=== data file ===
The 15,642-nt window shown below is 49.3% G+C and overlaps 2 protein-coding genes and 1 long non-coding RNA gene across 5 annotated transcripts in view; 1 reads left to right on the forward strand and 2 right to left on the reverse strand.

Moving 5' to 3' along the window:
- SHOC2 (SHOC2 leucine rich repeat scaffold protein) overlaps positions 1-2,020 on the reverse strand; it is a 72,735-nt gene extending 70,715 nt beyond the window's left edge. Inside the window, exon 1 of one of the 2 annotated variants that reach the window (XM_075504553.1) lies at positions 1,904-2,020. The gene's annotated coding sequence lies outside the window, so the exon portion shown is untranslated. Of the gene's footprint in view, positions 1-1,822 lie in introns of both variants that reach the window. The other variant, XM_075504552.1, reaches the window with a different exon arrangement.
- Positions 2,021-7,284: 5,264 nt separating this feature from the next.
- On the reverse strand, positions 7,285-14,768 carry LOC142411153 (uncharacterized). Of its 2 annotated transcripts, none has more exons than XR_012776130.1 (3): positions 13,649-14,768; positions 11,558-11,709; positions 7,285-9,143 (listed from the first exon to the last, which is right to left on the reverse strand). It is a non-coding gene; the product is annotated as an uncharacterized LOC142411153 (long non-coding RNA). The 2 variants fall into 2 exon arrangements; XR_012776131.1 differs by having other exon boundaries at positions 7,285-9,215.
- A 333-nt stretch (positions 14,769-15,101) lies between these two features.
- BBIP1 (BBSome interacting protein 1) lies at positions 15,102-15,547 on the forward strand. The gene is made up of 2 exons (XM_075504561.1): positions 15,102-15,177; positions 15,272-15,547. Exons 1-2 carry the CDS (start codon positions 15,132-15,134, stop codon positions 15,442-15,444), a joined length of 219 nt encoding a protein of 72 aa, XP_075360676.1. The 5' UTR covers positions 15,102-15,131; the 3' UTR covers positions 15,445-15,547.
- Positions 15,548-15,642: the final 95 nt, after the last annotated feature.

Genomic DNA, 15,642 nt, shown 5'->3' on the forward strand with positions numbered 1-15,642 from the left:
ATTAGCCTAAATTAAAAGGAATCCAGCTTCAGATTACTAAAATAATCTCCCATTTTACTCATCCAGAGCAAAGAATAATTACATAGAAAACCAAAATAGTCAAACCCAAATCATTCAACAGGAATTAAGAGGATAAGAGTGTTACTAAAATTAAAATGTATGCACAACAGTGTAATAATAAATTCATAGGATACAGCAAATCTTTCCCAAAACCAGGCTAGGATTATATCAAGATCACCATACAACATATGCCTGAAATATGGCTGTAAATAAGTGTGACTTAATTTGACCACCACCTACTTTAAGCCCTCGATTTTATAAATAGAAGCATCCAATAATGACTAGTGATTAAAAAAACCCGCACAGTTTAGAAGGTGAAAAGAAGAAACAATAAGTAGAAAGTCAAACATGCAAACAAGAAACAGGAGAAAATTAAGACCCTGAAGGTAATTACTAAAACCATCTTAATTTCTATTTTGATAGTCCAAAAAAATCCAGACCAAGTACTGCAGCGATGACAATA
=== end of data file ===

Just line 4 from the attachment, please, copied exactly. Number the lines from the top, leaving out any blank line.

- Positions 2,021-7,284: 5,264 nt separating this feature from the next.